Pilgrim Bearers Of Kedarnath

Old or sick pilgrims are carried up to the Kedarnath shrine on the backs of men who compromise their health in the process. Luxmi, our Community Correspondent from Uttarakhand, has been hearing about the pilgrimage to Kedarnath from her grandparents for years. Each time, they would describe the majestic beauty of the 1000-year-old temple situated in the peaks of the Kedarnath range. Once, they told her not just about this holy shrine, but about the 14-kilometre uphill journey, and about the men who carry old or sick pilgrims on their backs. For the first time in her life, Luxmi recently decided to make this journey herself and document the hard lives of these men. The shrine is located at an altitude of 3584 metres and is submerged in snow during winter, so it stays open from May to October. During these six months, men who are called 'palki-walas' carry travellers who are not able to walk up to the holy site themselves. On average, it takes four men to carry one 'palki', and they make the trip in two hours. Luxmi, determined to go by foot and fully experience the journey, left in the morning at 6am and reached the shrine at 2pm - she took eight hours. Her family went up on horses. The Kedarnath temple is one of the holiest pilgrimage sites for Hindus, as it is the home of one of Lord Shiva's jyotirlings. Thousands of pilgrims make the journey every year during the six months of summer. The temperature, even during this time, is chilly during the day and very cold at nights. These 'palki-walas' have become used to it, but still suffer from colds and sometimes find it hard to breathe as they climb higher with the weight on their backs. They come from villages in the surrounding area, and return to their homes when the shrine is closed. As they are mostly uneducated, they take up small jobs in farming and manual labour. For each journey, the 'palki-walas' earn Rs.500 each. In the six-month period, they make about Rs.40,000 but at the cost of their health. They have no other means of earning, so every year they go back to the same job. Luxmi told us at VV that she saw the most beautiful scenery and wildlife on this journey. But the hardships of these men overrule the beauty, and as she articulates in the video, she hopes they are given both respect and infrastructural support so that they can have a better quality of life.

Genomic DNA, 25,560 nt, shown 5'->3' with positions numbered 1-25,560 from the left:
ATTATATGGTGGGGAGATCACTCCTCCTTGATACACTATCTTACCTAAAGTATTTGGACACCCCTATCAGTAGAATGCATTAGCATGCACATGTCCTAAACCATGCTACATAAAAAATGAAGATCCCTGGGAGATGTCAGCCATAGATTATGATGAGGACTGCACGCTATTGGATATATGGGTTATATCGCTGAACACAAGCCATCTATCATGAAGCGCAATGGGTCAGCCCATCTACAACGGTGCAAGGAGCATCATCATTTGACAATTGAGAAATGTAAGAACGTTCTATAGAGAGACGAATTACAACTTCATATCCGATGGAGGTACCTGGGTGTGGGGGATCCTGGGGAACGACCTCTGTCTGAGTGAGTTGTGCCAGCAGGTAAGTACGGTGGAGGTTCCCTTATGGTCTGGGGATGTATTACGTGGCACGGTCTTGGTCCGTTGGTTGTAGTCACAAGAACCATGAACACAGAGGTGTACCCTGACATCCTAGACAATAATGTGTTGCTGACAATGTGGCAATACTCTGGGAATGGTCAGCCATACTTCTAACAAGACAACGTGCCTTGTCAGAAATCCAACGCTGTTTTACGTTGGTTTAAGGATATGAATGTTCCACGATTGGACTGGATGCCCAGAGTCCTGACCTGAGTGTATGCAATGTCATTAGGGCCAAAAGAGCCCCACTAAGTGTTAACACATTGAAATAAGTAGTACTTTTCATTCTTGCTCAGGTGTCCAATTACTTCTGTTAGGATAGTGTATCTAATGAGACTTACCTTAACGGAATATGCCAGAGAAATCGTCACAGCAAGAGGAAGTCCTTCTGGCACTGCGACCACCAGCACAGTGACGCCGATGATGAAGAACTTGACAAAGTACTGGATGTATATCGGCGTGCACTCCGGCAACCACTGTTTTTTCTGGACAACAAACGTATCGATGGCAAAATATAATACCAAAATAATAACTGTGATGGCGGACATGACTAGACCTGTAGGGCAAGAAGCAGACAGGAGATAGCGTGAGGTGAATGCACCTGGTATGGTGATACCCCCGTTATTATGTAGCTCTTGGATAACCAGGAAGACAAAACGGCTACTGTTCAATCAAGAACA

The Student Teacher Ratio and School Area needs improvement

/ November 24, 2022

In this video of UPS Manwan Awoora school, Kupwara, Kashmir, the community correspondent Pir Azhar shows us that there are nine classes for 250 students, and due to lack of space, the lower primary classes are held outside in the open. Also the school has only 7 teachers. 

The Sinking Houseboats of Kashmir

/ November 23, 2022

Houseboats are a major tourist attraction in Kashmir. History says that this tradition started in the 1800s and since then it has created a unique heritage in the tourism industry.

Leave a reply

Your email address will not be published.